In 2014, Kimberly-Clark Corporation, a Delaware corporation, spun off Halyard Health, Inc., a Delaware corporation, pursuant to a distribution agreement. The distribution agreement required Halyard to indemnify Kimberly-Clark against certain claims. After a $350 million in punitive damages (later reduced to about $19 million) was awarded against Kimberly-Clark, Halyard filed an action in California seeking a declaration that Halyard was not required to pay the punitive damage award. The next day, Kimberly-Clark filed an enantiomeric complaint in the Delaware Court of Chancery. After the Delaware Court of Chancery stayed Kimberly-Clark's suit, Los Angeles Superior court Judge Ann I. Jones quashed Halyard's complaint. The Second District Court of Appeal in a 2-1 opinion affirmed Judge Jones' ruling. Halyard Health, Inc. v. Kimberly-Clark Corp., 2019 Cal. App. LEXIS 1307.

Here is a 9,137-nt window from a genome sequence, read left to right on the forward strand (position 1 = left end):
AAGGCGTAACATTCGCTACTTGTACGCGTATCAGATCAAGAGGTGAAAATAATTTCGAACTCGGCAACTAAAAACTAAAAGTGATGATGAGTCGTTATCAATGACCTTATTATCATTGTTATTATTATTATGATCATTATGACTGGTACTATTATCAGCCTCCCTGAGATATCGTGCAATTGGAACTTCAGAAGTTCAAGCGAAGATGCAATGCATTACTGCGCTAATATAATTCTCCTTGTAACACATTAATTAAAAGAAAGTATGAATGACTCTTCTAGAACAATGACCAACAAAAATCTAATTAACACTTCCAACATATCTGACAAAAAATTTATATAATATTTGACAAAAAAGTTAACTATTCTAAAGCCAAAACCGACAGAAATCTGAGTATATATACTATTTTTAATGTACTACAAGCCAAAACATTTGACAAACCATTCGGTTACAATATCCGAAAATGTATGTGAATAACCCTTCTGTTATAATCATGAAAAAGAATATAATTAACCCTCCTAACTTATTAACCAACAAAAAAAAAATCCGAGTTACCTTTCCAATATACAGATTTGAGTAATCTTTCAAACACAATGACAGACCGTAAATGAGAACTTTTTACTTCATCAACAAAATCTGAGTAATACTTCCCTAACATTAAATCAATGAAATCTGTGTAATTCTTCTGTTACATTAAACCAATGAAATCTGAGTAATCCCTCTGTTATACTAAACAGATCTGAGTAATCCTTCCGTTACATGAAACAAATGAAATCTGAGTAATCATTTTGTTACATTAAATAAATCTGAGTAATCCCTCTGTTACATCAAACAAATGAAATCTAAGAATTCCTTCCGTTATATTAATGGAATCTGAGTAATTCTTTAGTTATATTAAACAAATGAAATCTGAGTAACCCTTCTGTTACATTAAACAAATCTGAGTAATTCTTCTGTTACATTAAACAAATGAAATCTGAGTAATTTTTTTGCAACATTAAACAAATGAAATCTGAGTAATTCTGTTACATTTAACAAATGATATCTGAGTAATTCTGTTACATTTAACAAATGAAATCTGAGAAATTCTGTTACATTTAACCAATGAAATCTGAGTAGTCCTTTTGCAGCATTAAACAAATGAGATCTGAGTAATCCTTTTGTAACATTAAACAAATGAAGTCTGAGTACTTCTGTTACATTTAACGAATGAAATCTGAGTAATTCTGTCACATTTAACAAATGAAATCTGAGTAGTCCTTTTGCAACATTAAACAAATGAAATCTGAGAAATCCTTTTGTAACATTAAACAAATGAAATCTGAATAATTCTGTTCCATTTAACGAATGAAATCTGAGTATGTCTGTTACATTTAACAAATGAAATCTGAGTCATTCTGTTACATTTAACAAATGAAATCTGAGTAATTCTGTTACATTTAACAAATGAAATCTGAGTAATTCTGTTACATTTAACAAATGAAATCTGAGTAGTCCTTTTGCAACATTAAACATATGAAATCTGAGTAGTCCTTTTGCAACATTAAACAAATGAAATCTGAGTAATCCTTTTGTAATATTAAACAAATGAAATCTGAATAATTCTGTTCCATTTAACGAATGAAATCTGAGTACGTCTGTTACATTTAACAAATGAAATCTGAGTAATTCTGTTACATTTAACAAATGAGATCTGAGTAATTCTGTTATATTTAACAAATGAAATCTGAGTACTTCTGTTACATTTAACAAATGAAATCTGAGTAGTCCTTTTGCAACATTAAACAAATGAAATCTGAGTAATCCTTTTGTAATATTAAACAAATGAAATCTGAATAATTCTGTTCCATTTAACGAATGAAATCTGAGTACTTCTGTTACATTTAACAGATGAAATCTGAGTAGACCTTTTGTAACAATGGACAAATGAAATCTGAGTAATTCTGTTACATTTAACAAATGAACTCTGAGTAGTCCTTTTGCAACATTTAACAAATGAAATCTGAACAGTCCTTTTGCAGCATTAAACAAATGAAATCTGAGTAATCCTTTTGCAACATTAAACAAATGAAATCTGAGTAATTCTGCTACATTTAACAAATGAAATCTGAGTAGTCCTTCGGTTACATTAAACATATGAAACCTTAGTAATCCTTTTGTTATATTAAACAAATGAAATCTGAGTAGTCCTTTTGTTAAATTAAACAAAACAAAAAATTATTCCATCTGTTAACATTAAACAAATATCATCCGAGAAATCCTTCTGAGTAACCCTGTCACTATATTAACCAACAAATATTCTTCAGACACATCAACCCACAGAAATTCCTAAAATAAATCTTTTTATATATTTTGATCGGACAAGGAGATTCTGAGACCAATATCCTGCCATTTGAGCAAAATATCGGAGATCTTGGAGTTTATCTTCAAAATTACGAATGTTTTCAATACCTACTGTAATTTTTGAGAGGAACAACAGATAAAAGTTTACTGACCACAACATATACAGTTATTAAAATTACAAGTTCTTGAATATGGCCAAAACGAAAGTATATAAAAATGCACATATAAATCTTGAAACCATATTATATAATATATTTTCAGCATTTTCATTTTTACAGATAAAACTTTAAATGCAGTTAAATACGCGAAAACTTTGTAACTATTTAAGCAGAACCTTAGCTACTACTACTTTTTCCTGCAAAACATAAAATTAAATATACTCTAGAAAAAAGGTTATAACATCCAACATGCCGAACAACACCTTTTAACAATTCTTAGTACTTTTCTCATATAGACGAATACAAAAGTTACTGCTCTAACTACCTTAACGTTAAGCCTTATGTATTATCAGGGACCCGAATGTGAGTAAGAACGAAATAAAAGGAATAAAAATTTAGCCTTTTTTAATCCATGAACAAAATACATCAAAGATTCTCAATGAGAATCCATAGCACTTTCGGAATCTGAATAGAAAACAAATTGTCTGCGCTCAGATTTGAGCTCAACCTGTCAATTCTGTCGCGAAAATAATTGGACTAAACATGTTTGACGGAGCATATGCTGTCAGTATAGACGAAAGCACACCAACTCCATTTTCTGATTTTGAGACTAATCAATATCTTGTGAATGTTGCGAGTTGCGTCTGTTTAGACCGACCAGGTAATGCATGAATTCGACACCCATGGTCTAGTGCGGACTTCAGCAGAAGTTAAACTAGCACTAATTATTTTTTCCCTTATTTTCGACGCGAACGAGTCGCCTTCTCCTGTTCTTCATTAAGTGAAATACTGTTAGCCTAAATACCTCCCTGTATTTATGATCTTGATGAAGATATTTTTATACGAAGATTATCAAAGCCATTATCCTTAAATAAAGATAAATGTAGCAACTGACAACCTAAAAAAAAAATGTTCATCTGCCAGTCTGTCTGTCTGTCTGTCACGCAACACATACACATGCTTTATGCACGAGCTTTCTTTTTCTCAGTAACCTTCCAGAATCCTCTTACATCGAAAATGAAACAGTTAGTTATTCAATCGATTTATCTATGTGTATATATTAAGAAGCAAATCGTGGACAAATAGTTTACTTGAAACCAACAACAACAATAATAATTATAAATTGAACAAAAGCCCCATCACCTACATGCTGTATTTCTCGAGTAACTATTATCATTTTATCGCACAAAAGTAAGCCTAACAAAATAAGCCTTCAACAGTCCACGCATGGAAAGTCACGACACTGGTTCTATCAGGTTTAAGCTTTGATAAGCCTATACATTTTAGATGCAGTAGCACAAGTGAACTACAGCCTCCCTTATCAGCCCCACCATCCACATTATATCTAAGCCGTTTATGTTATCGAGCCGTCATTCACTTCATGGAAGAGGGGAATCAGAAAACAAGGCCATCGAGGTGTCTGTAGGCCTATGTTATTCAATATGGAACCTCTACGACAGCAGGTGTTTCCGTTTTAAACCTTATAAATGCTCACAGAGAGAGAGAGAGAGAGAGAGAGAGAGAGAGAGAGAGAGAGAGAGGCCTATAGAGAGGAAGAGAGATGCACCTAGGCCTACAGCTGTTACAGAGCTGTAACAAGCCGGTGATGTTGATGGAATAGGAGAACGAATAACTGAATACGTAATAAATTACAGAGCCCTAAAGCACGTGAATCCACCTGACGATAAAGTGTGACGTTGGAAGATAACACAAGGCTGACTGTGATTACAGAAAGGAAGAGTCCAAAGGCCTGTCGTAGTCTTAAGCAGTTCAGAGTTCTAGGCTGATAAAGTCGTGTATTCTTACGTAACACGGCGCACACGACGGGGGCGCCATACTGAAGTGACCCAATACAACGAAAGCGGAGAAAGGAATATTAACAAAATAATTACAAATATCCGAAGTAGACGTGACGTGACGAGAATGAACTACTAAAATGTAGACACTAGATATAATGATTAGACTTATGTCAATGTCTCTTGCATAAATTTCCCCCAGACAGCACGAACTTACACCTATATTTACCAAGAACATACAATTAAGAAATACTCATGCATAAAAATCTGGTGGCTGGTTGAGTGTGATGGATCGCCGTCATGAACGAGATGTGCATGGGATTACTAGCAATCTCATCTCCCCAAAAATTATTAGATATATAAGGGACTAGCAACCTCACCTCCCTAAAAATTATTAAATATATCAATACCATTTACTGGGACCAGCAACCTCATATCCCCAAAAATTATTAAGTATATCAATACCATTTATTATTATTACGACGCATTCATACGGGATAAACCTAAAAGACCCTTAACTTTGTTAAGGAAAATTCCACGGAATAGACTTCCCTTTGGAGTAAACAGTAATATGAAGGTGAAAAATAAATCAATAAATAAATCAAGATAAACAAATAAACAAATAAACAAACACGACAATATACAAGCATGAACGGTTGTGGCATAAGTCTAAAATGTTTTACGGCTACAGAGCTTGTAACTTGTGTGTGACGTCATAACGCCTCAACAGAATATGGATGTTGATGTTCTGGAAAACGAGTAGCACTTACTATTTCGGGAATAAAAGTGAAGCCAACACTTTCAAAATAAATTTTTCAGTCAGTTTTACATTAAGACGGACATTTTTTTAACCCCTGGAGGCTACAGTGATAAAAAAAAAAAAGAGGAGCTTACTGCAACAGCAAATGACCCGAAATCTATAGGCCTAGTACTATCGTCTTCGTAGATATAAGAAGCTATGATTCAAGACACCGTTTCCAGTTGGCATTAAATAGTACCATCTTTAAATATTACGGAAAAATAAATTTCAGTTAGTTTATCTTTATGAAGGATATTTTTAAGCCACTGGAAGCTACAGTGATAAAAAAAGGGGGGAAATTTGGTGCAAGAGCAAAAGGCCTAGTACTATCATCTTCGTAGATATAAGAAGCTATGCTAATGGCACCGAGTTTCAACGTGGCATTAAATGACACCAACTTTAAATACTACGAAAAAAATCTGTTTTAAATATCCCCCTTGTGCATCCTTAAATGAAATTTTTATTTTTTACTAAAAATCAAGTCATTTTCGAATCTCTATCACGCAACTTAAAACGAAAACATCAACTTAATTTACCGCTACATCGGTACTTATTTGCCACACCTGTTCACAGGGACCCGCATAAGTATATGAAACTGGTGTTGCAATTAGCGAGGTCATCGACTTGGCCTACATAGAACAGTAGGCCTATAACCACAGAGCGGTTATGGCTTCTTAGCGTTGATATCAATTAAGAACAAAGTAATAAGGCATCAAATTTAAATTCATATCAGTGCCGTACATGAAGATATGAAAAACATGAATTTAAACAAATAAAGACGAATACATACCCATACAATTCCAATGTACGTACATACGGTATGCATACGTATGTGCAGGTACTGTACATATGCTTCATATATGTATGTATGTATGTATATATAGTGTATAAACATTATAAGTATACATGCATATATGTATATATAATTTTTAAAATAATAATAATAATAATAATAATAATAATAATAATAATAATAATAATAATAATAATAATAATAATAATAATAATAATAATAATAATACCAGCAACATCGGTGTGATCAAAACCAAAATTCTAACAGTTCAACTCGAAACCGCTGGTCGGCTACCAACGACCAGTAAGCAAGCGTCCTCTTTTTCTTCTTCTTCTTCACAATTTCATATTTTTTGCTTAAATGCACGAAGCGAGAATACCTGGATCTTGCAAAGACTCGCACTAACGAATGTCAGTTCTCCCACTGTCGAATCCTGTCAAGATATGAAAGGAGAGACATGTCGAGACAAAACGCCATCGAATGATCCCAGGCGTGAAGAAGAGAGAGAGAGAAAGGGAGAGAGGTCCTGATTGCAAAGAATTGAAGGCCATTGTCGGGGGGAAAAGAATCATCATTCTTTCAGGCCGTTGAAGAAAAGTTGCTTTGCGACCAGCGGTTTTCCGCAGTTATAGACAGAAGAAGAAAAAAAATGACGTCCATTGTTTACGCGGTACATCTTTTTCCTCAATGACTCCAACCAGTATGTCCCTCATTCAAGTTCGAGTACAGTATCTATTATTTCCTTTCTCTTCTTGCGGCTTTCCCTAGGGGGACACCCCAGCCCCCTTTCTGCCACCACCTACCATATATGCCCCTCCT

The Court of Appeal's opinion does not address whether an agreement to indemnify can be enforced with respect to punitive damages. Nor does the opinion determine whether California or Delaware law applies to the indemnification provision itself. Rather, the case concerns whether California has personal jurisdiction over Kimberly-Clark.
As discussed in other posts, personal jurisdiction may be either general or specific. Because Halyard conceded that the California courts do not have general jurisdiction over Kimberly-Clark, the Court of Appeal's analysis focused on whether specific jurisdiction exists. The majority found the answer to be "no". Consequently, it appears that the later filed Delaware action may proceed even though it was filed after the California action.